The Small House at Allington

Main article: The Small House at Allington

Sisters Bell and Lily Dale live with their widowed mother in the Small House of Allington. The squire, Christopher Dale, wants Bell to marry his nephew Bernard, who is heir to the estate. Bernard introduces Lily Dale to Adolphus Crosbie, who later proposes to her. However upon learning Lily Dale is not entitled to any significant inheritance, Crosbie also proposes to Lady Alexandria of the prominent de Courcy family, leaving Lily Dale heartbroken. Upon hearing this, Johnny Eames, lifelong admirer of Lily Dale, beats up Crosbie in an act of which promotes him to local hero. Yet despite his devotion, Lily Dale, still emotionally devastated, rejects his proposal and chooses instead to live with her mother. In the end, Bell marries a local doctor. Crosbie and Lady Alexandria marry, but their life is unhappy, and they decide to separate.[9][16][17]

The Last Chronicle of Barset

Main article: The Last Chronicle of Barset

The main storyline follows Rev. Josiah Crawley, introduced in Framley Parsonage, who is ostracised by the community after being wrongly accused of stealing money. Meanwhile, Major Grantly, son of the Archdeacon, falls for daughter of the disgraced Reverend, Grace Crawely. The Archdeacon, initially objecting to the marriage, eventually consents after Mr Crawley’s innocence is confirmed. John Eames continues an unsuccessful pursuit for Lily Dale, while the beloved Warden, Mr Harding, dies of old age. Mrs Proudie also reappears, and demands her husband, Bishop Proudie, ban Mr Crawley from holding services. However, being a proud man, Mr Crawely refuses to comply, before Mrs Proudie dies of a heart attack.[9][18][19]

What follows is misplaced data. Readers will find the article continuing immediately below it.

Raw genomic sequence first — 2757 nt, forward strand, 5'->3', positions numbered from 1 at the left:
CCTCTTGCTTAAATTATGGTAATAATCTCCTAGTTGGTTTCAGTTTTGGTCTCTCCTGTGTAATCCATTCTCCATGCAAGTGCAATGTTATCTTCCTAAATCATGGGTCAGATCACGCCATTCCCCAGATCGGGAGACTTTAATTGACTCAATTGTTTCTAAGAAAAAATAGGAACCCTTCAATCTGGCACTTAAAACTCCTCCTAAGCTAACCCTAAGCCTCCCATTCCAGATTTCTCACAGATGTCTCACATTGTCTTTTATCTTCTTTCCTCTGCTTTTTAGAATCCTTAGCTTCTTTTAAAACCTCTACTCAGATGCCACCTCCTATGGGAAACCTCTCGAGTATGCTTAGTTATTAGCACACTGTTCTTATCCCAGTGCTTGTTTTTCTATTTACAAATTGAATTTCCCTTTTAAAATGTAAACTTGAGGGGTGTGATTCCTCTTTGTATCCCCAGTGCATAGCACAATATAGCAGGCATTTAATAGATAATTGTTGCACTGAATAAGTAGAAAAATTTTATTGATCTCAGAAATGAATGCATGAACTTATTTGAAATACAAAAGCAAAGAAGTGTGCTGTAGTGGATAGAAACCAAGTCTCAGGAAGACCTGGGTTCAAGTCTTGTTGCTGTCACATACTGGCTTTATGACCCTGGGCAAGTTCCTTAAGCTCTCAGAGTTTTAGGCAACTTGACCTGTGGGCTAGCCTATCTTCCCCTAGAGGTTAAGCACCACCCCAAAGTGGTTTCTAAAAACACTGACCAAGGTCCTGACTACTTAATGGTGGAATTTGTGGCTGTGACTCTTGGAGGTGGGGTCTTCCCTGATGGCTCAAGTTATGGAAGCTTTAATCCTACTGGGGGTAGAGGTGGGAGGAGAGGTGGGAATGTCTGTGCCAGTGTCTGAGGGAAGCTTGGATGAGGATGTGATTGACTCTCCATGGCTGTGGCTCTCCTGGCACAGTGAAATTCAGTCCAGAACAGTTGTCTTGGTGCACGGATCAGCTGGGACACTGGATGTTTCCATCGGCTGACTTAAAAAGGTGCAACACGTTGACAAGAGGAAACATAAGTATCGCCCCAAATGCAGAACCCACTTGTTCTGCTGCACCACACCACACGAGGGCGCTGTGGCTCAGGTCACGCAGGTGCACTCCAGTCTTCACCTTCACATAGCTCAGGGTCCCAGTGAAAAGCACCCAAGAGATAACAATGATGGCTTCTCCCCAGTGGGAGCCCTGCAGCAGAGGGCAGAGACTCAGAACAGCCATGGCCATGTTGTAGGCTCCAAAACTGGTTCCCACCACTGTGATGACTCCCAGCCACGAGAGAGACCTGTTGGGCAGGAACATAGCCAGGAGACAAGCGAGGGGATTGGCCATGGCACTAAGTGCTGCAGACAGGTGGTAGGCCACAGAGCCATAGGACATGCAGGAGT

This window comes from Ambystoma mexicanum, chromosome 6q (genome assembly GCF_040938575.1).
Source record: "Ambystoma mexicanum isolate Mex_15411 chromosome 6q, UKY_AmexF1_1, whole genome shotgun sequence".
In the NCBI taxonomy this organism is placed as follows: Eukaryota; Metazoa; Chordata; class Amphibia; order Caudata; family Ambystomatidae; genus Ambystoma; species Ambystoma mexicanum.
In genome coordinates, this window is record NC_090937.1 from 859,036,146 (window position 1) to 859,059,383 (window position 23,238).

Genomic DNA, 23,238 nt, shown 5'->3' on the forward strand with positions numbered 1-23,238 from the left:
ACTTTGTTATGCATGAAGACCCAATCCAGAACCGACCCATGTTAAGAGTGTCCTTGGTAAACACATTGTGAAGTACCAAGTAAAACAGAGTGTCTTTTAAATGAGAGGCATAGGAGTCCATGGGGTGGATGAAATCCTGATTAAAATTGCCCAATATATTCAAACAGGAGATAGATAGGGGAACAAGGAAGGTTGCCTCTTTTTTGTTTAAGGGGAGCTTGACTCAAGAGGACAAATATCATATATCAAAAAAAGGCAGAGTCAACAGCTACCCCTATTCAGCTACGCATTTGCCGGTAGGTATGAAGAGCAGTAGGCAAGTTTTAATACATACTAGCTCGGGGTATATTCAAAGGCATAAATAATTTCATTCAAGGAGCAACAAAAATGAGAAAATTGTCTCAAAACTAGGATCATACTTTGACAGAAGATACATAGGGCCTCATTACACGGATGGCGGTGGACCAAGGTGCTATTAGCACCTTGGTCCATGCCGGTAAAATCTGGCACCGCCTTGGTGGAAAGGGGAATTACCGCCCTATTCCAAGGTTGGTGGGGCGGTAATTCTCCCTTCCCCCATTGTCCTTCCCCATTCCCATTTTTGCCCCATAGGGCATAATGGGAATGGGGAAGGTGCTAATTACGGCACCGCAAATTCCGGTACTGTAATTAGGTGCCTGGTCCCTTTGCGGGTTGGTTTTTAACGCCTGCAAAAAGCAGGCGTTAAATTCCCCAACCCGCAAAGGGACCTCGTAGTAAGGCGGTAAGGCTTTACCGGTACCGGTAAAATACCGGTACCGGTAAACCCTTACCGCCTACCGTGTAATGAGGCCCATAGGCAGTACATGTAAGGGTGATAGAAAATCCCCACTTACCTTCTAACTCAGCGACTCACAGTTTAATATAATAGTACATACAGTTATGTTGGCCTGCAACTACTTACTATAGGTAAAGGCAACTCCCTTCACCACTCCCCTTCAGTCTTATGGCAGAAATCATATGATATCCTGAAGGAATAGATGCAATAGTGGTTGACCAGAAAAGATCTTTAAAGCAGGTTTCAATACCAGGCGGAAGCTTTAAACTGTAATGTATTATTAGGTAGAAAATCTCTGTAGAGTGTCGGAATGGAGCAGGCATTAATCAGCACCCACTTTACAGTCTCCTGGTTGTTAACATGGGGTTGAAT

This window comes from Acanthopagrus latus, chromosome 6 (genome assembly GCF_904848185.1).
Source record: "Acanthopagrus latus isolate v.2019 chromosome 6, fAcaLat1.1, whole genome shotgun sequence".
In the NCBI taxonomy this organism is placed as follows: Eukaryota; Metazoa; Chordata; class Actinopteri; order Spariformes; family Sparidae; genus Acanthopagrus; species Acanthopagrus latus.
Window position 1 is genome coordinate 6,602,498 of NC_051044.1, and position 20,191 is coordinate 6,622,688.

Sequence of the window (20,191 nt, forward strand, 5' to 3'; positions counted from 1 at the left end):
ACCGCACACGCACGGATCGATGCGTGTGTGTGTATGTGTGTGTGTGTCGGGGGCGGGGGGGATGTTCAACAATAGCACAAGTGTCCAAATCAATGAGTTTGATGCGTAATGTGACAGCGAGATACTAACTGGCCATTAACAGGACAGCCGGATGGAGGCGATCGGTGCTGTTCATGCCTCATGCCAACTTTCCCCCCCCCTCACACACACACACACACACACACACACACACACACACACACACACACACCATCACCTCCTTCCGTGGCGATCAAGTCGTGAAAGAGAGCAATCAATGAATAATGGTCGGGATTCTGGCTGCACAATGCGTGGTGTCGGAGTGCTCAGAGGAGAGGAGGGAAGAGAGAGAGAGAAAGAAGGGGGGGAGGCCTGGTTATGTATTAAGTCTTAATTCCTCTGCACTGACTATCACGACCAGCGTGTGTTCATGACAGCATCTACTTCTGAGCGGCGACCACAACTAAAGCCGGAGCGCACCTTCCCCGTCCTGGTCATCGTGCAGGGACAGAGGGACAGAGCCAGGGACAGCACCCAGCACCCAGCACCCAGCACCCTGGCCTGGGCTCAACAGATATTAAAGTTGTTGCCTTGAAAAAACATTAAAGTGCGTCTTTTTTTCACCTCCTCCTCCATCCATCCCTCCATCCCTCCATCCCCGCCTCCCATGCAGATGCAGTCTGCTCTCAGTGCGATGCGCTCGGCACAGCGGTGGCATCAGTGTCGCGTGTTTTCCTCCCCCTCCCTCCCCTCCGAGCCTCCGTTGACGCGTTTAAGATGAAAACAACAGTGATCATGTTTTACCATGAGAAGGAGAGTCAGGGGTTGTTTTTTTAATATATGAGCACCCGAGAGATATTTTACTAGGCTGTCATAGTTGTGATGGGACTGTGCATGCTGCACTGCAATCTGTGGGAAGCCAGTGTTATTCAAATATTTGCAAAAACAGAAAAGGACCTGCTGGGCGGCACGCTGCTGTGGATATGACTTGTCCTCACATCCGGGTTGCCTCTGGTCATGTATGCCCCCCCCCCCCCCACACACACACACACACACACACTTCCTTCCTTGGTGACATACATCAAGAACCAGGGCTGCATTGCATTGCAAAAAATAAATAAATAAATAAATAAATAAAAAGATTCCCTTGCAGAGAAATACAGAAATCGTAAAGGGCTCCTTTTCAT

The county of Barsetshire
The county of Barsetshire

Conception and publication

The Salisbury Cathedral
The Salisbury Cathedral

While working at the General Post Office, Trollope travelled through the English countryside, witnessing the conventions of rural life and the politics surrounding the church and the manor house.[20] On one particular trip to the cathedral town of Salisbury in 1852, Trollope developed his ideas for The Warden, of which centred around the clergy.[21] In doing so, the county of Barsetshire was born.[22][23] However, Trollope did not begin writing The Warden until July, 1853 - a year after his trip to Salisbury.[21] Upon completion, he sent the manuscript to Longman for publishing, with the first copies released in 1855.[20] While it was not a huge success, Trollope felt he had received more recognition than for any of his previous works.[21]